Today's questions concern: GE Salmon Trials - F16s - NZ's Peacekeepers - IRD Mailout And Medical Records - WINZ Bonuses
- F16s - Telecommunications Monopolies - Judith Tizard's Workload - Doctors And ACC - Hawkesby - Energy Efficiency - ACC
Questions For Oral Answer Thursday, 24 February 2000
The following are paraphrases of today's questions for oral answer. They are not complete or official, the official
record of Parliamentary proceedings is Hansard, which is not finalised some days after the event.
Jeanette Fitzsimons (Green) to the Minister for the Environment Marion Hobbs:
Q: Can she give an assurance that no genetically engineered salmon eggs, which average 5 mm to 7mm in diameter but could
be smaller, escaped through New Zealand King Salmon's 4 mm wire mesh screens during the term of the last Government?
A: I have raised this issue with ERMA. I have their assurance that there is no evidence that eggs may have escaped.
Q: Jeanette Fitzsimons (Green) What monitoring will be undertaken to ensure that no genetically modified salmon have
A: I understand the seriousness of what you are asking and understand that MAF will be the body administering it.
Q: Does the Minister have confidence for ERMA?
A: Yes I do have confidence. However The Royal Commission may recommend changes for the way GMO's are managed in NZ.
ERMA is the independent authority responsible for controls. Their determinations are in the public domain. Further
issues will be considered by the Royal Commission.
Q: Ken Shirley (ACT): Is the Minister aware that GM Pine Trees have been planted in NZ for many years.
A: I am aware that there is much genetic modification that has taken place both to our plant and animal life.
Hon. Max Bradford (National) to the Prime Minister Helen Clark:
Q: Has her Government made up its mind to cancel the F16 contract?
Q: Max Bradford (National) When the PM finally decides on this issue will she take into accounts made by Paul Dibbs,
A: No I am much more likely to take into account the views of Major General Cosgrove who has praised the contribution of
the NZ troops in East Timor. The government will make a decision when it has received Mr Quigley's report and considered
it. The government has asked Mr Quigley to write the report because he has great expertise in the area. We are concerned
in general about the defence capital plan which if implemented in full now would cost double what it would have done
when it was written.
Q: Max Bradford (National) Can she confirm that MGEN Cosgrove appreciates air support?
A: He can't have relied on the NZ Skyhawks for air cover because they weren't there.
Dianne Yates to the Prime Minister Helen Clark:
Q: What recent reports has she received in relation to New Zealand's peacekeeping activities?
A: I have received very positive reports from Kofi Annan and from MGEN Peter Cosgrove for the contribution of out troops
there. We are reviewing our defence purchasing plans so they are consistent with the likely tasks of forces will be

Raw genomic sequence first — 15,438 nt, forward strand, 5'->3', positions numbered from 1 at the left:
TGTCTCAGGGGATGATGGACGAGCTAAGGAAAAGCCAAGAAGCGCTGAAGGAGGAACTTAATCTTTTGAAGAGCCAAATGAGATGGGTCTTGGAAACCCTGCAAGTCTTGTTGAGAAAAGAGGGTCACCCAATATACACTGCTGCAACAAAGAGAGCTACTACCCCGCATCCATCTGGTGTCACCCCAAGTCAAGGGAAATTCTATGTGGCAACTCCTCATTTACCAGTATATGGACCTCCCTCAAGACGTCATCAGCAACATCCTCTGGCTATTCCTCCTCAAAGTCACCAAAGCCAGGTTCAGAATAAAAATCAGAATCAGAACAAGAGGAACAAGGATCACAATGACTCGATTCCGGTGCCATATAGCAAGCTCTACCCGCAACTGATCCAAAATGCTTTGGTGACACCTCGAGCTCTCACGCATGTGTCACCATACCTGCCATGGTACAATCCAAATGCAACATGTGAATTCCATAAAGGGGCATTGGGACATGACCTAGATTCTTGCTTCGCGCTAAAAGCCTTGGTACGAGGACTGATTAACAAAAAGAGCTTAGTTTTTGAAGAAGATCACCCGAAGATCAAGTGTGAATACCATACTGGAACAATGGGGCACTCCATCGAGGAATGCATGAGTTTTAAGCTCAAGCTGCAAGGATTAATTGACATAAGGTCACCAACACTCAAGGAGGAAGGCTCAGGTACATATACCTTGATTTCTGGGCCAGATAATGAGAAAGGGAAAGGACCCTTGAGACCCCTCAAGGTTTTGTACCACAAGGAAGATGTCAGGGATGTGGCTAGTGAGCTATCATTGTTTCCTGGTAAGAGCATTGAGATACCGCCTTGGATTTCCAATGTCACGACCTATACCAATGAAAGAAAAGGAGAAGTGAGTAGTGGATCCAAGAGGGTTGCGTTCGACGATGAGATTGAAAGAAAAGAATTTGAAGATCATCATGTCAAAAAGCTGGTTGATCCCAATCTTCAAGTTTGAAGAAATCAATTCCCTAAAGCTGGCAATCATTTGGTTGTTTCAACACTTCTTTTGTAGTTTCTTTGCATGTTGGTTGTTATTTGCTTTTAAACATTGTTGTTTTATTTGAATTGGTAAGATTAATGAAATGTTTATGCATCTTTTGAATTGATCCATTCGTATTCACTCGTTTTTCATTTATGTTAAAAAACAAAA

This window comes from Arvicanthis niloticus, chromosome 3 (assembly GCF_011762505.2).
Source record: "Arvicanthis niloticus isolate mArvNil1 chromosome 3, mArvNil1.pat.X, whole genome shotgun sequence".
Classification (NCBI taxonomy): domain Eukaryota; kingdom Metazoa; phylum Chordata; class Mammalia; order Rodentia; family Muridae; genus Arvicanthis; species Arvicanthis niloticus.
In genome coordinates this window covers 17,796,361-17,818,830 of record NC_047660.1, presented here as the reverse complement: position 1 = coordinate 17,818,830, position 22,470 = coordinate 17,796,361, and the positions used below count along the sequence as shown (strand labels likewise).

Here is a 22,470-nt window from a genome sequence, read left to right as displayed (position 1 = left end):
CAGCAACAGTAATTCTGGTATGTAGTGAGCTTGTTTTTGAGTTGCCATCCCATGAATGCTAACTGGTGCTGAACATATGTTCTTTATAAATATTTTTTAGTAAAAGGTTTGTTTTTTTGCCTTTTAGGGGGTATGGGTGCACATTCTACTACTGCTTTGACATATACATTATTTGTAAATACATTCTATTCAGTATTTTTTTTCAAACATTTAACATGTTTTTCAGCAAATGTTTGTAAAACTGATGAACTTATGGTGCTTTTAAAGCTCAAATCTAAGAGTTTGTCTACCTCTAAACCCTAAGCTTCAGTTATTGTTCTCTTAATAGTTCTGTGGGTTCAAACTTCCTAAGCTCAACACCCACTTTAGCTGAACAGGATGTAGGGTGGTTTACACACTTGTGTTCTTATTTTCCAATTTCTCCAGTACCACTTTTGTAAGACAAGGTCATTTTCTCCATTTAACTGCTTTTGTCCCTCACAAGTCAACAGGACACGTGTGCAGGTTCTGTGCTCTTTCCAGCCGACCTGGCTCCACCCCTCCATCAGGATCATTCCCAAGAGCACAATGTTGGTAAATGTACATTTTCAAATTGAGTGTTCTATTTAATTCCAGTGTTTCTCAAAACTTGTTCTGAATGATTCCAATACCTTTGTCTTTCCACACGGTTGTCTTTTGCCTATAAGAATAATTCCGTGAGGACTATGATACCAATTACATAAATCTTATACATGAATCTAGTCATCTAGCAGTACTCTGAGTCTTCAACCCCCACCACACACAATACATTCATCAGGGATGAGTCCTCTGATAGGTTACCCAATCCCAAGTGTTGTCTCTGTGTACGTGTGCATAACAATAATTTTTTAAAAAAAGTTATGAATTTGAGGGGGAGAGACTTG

Q: Max Bradford (National) Is she aware that NZ troops would rather be supported by NZ air cover and Naval Support?
A: No I am not aware of any such view held by the NZ army. It is highly likely that NZ peacekeepers will in the future
serve alongside other forces. There is no more sense in chipping that we rely on others than there is to say that the
Australian's rely on us for foot soldiers.
(Max Bradford - leave sought to table paper - granted.)
Q: Ron Mark (NZ First) - can she confirm that the major concern of soldiers is about pay, conditions and equipment?
A: I entirely concur with the view of Ron Mark.
Rodney Hide to the Minister of Revenue Max Bradford:
Q: What consideration did the Inland Revenue Department give to privacy issues when it mailed a letter to all taxpayers
earning over $60,000, in a distinctive envelope marked with an orange band?
A: Very little I can imagine because the envelope is used for lots of mailouts..
Q: Has he had any complaints from people who have been told that they must be lucky to earn so much when they went to
pick up their mail?
A: No. No and No. Last year 540,000 of the same envelopes were sent to those whose earnings were around $38,000 a year.
Q: Are you concerned about taxpayer privacy?
A: Yes. However to protect the integrity of the tax system it is sometimes necessary to use section 17 of the Tax
Administration Act. In a recent case in an investigation referred to by Mr Hide the complaint concerned someone in the
Special Audit category - that relating to drugs, crime and gangs. When investigations are being undertaken into crime
and gangs suspicions may arise when the person says they are too ill to be interviewed.
The postal campaign was simply to inform people about their liabilities which, surprise surprise, some people did not
Hon. Brian Donnelly (NZ First) to the Minister of Social Services and Employment Steve Maharey:
Q: Have bonuses been paid to any members of staff within WINZ who were in any way involved in the payment of student
allowances or tertiary fees; if so, were bonuses awarded for exceeding the expectations of their managers or exceeding
A: No. I am informed that payments were made to 40 people none in the student loans or allowances area. I will be
instructing WINZ to review the operation of staff bonuses to ensure they are granted based on measurable performance.
Q: Was the Minister informed there were likely to be problems with Student Loans in December?
A: Prior to Christmas the government was looking at this area to find out if problems would arise.
Hon. Roger Sowry (National) to the Prime Minister Helen Clark:
Q: Does she stand by her comments, as reported on last night's Television One News, that Defence officials have not
given "any reliable advice" on exit costs for the F16 deal?
A: Yes. I haven't seen anything from them.
Q: Can she confirm that the head of defence is the same head of defence referred to by her Minister of State Services as
incompetent , but who cannot be removed because a large golden handshake would need to be paid?
Q: Why have Treasury officials been sent to Washington.
A: Because the cost of exit is obviously a consideration. Treasury officials were considered to be the best qualified to
give advice on this.
Q: Will the PM confirm that Treasury said the F16 deal was the best deal one could expect?
A: If the money were there and if you agreed on the priority to be given to this area then that might be what they would